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Baguio, city with cool climes and fabulous views

Baguio City’s cool climate and wide vistas make it popular with local and foreign visitors, especially during days when the temperature in low lying areas climb up to over 30 degrees C….

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Baguio City’s cool climate and wide vistas make it popular with local and foreign visitors, especially during days when the temperature in low lying areas climb up to over 30 degrees C.

In hot, tropical Philippines, the city’s cooler than average temperature is a novelty and earned it the title of “summer capital” begining in 1903.

Baguio, which lies on a plateau 5,000 feet above sea level , is also blessed with sweeping views of the Cordillera mountain range in northern Luzon.

Baguio City Hall

Constructed in 1949-1950, the Baguio City Hall replaced a previous structure built in 1910 during the term of E.W. Reynolds, first city mayor. It was destroyed during World War II in 1945.

A mountainous terrain provides Baguio with natural tourist attractions like forests and watersheds as well as scenic mountain ranges.

One thing closely associated with Baguio is the Pinus Insularis (Benguet Pine), and the abundance of these trees in the area earned it the “City of Pines” label. Baguio is part of the Province of Benguet.

Beginnings

From its beginnings as a vast grassland, a grazing area for hundreds of herds of cattle, Baguio has transformed into an urban center with a technology hub, high-end hotels, and retail facilities for top imported and local brands.

City of Pines

Aside from the summer capital, Baguio is also called the “City of Pines” due to the abundance of these trees in the area.

In Spanish records, the very first mention of Baguio identify it as one of 31 rancherias, a minor rancheria of 20 houses, established by Spanish Commandante Guillermo D. Galvey in the late 19th century.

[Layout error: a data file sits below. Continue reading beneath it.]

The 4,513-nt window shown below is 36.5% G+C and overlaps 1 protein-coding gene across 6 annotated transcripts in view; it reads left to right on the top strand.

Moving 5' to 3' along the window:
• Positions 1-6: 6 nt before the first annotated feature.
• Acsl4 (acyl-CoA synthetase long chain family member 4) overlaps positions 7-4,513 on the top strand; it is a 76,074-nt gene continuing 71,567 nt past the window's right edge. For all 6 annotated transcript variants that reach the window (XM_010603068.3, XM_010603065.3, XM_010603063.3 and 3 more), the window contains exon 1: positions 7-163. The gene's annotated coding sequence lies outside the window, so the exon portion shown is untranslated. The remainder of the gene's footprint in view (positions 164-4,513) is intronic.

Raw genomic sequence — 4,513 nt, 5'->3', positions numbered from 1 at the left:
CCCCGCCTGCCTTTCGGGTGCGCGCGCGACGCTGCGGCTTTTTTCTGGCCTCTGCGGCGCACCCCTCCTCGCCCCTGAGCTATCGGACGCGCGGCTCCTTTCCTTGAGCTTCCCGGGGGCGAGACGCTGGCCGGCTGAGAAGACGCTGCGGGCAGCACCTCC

Baguio was a minor rancheria of the Commandancia put up by Galvey in a valley in Benguet in 1864. He named it La Trinidad after his wife, Trinidad de Galvey, Baguio City records showed.

The city’s early name was Kafagway and this later became Baguio, from the native word “Bag-iw” meaning moss.

When the Americans took over from the Spaniards, they established the first provincial government in Benguet and appointed a Canadian journalist, Hubert Phelps Whitmarsh, as governor.

American city

In Baguio, among the very first things one notices are the foreign names, American in particular, of parks, streets, and other sites. Other memorabilias of that era include American colonial buildings and 50’s-themed diners within the city center.

Lion's Head, Kennon Road

You know you’re near Baguio City when you pass by the Lion’s Head along Kennon Road. This monument is sculpted from natural rock formation, according to a marker put up by the Lion’s Club of Baguio.

This is because the Americans, when they first took possession of the Philippines after the Spanish-American war, put a premium on Baguio’s development because of its refreshing climate.

It was a renowned American architect, Daniel H. Burnham, who prepared the urban design for Baguio in the early 1900s, said its City Tourism Office. Burnham was tasked to create an urban plan for the city by William Cameron Forbes, who was appointed to the Philippine Commission in 1904. This plan was presented to then Secretary of War William Howard Taft who immediately approved it.

Baguio was declared the country’s “Summer Capital” on June 1, 1903 by the Philippine Commission. The declaration allowed the Americans to set aside funds for the construction of basic infrastructure in the city and undertake improvements to the Benguet Road.